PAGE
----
MS

Multiple sclerosis is a terrible way to die.

Sonya was Dad’s second wife. They married a couple of years after my parents’ divorce. I can’t say that we were very close, really, because of the nature of that relationship and the fact that I moved away soon after they were married. But I never had any reason not to like her. She was loud and silly and kind. To my eyes (and ears) she was the stereotypical Southern American, and I couldn’t help but poke fun at her American flag quilts, gun-totin’ relatives, collectible figurines, and Arkansas accent. She didn’t mind, and sometimes even cranked her drawl up a notch just for me. She seemed to make Dad happy. I’m pretty sure she was the one picking out Christmas presents for me and my siblings the whole time she and Dad were together, and she always chose better than Dad would have on his own.

I never knew her without her wheelchair. Her MS had already knocked her off her feet by the time we met, but she was tough and optimistic and open to new treatments. She made appointments with the best specialists at the Montreal Neurological Institute. She tried pills and injections, and clinical trials for new experimental medications. Both she and Dad kept up on the latest research online so they could point at a new study and ask the doctors if there was any hope there. I saw Sonya puff up from steroid treatments, and then shrink away as eating became difficult. She started visiting the hospital more often as her condition worsened. Despite regular physical therapy, her body got weaker and weaker, until even a wheelchair was too much for her. She spent days and nights in a hospital bed in her living room, watching TV with a pile of cats on her legs. Eventually, she deteriorated enough to need full-time care, and so Dad reluctantly found her a spot in a long-term-care facility.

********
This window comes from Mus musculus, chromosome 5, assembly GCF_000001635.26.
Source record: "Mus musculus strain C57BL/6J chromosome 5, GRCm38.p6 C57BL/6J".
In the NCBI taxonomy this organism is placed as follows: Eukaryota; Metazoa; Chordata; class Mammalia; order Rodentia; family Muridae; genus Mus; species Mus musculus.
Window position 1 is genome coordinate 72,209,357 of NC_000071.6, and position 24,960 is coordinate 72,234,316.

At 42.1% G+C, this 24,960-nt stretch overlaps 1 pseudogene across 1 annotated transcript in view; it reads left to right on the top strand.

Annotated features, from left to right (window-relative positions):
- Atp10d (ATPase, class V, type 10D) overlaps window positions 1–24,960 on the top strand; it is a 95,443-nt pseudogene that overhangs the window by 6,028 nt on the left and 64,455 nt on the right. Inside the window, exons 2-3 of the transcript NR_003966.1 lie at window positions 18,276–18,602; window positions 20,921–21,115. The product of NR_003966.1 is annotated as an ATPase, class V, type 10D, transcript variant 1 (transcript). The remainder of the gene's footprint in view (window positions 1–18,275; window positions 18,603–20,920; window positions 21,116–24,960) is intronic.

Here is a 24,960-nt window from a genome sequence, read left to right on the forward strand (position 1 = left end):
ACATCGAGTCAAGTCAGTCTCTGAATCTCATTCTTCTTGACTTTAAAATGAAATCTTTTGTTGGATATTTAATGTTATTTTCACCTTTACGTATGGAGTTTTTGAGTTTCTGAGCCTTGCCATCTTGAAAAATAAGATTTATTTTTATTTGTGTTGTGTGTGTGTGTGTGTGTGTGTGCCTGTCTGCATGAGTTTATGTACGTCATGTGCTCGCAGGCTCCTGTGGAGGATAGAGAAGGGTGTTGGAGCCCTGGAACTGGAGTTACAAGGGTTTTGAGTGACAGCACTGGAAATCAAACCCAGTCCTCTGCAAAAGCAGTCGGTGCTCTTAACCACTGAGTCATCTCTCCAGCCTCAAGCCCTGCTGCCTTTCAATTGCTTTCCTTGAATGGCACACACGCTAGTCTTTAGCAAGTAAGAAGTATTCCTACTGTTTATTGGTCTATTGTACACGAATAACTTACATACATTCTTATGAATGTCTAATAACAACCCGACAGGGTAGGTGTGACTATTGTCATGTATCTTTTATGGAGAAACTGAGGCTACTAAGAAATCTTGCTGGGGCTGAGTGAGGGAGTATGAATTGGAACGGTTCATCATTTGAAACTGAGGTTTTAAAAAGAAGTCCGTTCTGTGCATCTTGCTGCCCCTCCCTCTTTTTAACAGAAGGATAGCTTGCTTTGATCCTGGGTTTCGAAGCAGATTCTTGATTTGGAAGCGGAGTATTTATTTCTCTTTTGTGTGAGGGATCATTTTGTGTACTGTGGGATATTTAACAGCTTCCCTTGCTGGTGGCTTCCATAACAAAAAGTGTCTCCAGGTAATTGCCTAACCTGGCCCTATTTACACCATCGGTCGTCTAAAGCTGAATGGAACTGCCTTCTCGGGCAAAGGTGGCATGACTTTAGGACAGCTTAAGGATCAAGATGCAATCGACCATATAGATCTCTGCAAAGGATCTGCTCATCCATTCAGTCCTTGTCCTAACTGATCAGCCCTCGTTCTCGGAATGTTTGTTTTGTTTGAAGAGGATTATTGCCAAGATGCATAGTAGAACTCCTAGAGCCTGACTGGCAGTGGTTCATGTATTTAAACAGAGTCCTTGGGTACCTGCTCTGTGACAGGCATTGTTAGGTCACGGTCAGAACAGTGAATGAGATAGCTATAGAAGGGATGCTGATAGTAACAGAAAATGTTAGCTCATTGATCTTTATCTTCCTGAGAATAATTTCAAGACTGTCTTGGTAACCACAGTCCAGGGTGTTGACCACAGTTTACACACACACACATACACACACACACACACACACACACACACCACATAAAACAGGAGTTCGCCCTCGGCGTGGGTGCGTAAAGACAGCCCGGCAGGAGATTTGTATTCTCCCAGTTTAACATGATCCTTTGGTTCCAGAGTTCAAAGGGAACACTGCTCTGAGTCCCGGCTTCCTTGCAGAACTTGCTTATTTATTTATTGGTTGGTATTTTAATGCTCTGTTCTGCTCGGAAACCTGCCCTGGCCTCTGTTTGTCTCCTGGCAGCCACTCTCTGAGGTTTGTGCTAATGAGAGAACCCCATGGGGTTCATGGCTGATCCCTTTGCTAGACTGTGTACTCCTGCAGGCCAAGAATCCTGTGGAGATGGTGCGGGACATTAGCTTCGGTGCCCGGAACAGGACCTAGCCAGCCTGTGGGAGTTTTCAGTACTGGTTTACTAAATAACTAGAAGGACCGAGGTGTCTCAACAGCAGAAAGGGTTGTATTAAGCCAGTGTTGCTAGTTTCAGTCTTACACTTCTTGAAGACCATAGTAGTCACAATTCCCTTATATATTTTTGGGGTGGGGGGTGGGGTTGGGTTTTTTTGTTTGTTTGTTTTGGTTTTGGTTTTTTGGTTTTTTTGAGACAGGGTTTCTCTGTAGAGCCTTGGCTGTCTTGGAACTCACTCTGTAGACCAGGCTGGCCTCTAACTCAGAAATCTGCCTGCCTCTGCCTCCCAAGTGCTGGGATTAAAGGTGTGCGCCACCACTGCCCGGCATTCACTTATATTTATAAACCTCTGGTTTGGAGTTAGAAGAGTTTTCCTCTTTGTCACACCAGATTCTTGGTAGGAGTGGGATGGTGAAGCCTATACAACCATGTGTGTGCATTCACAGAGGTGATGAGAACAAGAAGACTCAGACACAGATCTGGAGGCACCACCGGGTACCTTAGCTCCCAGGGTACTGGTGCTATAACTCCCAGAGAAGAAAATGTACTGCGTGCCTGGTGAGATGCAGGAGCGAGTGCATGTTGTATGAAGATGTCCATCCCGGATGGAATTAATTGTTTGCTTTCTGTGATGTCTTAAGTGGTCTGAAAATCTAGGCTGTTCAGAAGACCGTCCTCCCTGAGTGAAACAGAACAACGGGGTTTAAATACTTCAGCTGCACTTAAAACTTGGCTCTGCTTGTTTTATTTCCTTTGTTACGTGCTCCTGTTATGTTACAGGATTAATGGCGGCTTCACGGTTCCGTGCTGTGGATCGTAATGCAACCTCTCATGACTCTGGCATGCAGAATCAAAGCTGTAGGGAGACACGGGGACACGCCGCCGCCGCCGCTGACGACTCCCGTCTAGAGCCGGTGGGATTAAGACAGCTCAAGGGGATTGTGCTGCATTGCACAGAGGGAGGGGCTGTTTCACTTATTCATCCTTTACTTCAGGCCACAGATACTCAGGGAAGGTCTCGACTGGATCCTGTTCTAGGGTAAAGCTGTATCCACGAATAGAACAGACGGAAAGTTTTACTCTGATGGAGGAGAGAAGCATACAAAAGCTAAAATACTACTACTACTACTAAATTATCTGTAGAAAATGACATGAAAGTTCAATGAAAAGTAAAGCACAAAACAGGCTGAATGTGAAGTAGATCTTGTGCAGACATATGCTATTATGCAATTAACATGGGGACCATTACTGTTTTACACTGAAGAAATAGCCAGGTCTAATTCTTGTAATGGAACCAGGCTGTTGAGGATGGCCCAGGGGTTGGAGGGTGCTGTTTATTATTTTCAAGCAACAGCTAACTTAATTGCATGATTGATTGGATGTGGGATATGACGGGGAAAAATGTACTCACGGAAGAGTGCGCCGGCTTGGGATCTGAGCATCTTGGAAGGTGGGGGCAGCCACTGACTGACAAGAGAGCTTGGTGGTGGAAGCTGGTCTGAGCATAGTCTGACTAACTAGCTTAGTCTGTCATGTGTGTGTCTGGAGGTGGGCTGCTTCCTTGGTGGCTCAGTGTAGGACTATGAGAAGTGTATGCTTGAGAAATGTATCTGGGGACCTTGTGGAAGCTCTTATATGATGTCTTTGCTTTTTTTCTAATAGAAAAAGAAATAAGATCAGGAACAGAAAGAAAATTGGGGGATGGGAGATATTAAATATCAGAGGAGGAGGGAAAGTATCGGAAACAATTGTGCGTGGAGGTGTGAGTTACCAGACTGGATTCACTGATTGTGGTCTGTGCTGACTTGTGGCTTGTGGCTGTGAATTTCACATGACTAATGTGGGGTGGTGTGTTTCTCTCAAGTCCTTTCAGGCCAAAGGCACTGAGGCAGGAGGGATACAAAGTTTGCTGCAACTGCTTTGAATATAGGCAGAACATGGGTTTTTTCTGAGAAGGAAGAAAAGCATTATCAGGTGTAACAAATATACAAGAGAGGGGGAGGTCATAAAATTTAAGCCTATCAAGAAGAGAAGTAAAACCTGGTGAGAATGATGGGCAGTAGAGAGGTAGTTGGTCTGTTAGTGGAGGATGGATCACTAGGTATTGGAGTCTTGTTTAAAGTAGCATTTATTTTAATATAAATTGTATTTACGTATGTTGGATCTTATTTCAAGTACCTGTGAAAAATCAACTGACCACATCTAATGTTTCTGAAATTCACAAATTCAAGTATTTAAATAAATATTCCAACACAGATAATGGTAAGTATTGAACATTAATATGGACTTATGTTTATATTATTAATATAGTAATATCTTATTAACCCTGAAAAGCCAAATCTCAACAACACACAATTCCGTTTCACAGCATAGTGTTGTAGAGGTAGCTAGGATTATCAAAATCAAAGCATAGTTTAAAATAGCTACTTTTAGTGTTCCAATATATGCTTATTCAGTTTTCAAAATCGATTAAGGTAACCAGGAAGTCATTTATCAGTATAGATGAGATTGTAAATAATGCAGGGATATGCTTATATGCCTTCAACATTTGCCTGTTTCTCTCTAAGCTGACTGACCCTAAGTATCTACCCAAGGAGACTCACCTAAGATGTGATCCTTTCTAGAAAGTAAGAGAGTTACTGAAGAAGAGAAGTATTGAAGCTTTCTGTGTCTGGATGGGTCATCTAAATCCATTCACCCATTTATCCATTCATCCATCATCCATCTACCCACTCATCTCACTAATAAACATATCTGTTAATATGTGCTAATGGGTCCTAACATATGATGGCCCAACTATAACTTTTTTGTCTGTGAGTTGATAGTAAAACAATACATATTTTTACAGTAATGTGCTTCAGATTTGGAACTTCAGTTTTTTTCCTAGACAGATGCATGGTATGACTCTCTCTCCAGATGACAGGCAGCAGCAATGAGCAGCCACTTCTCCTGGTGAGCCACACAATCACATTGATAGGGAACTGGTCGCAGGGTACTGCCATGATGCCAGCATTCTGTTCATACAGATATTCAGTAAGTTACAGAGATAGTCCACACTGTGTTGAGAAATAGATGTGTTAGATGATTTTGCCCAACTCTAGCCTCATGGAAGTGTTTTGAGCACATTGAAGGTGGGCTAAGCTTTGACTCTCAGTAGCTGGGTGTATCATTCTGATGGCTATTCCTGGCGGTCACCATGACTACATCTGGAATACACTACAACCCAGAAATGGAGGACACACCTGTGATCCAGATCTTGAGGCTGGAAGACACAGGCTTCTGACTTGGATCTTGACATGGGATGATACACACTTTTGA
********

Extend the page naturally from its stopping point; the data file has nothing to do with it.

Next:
She died yesterday.

I got to visit her a few weeks before the end. Her pillow, embroidered with “An American Princess Sleeps Here,” was carefully propped up to keep her head from dropping to the sides. She wore new PJs, and hugged a plush cat doll to her side. That is, Dad had placed the cat by her hip and put her arm over it – she no longer had any control of her limbs. She smiled when she saw me, and opened her mouth to speak, but no sound came out. Just a hint of breath. It was heartbreaking to see her reduced to a smile and a whisper.

Multiple sclerosis is a disease of the central nervous system, and the central nervous system controls everything. That makes MS a progressive, debilitating disease of the whole body.

Your nerve cells need a protective layer around the long axons they use like telephone wires to get messages to their neighbors. MS eats away at that layer, leaving the lines weak, frayed, and full of static. Depending on where the damage begins, your disease may manifest itself in blurred or double vision. You may stumble as you lose your sense of balance and develop involuntary spasms in your legs. You may feel numbness in your hands, and find yourself dropping things as you lose your dexterity. Maybe you need a cane at first, but over the years you may move to a walker as your legs get weaker. Then a wheelchair when they stop working entirely. You might lose conscious control of your bodily functions, depending on a caregiver to keep you comfortable with diapers and catheters. Solid food can become a choking hazard as your throat muscles stop receiving commands, so you may need a liquid diet or a feeding tube. Your voice becomes a whisper as your vocal cords shut down. You’re trapped in a body that can’t hear your brain.

They’re not sure what causes it, or why some people progress so much more rapidly than others. There isn’t a cure yet, and most of the treatments only offer short-term relief of some of the symptoms. MS is a mystery, and it’s terrifying.

As I sit around today, waiting for news about funeral arrangements for Sonya and consoling Dad over the phone, I’m making a donation to the National Multiple Sclerosis Society in Sonya’s memory. I can’t stop MS from squeezing the life out of people. But someone out there will find a way someday, and I want to help them get there.

One thought on “MS

  1. Natasha

    She sounds like a lovely person. My condolences to you and your family. MS is a terrifying disease, for sure. It sounds like she and your father handled it bravely and with grace.

    Much love to you all.

    Reply

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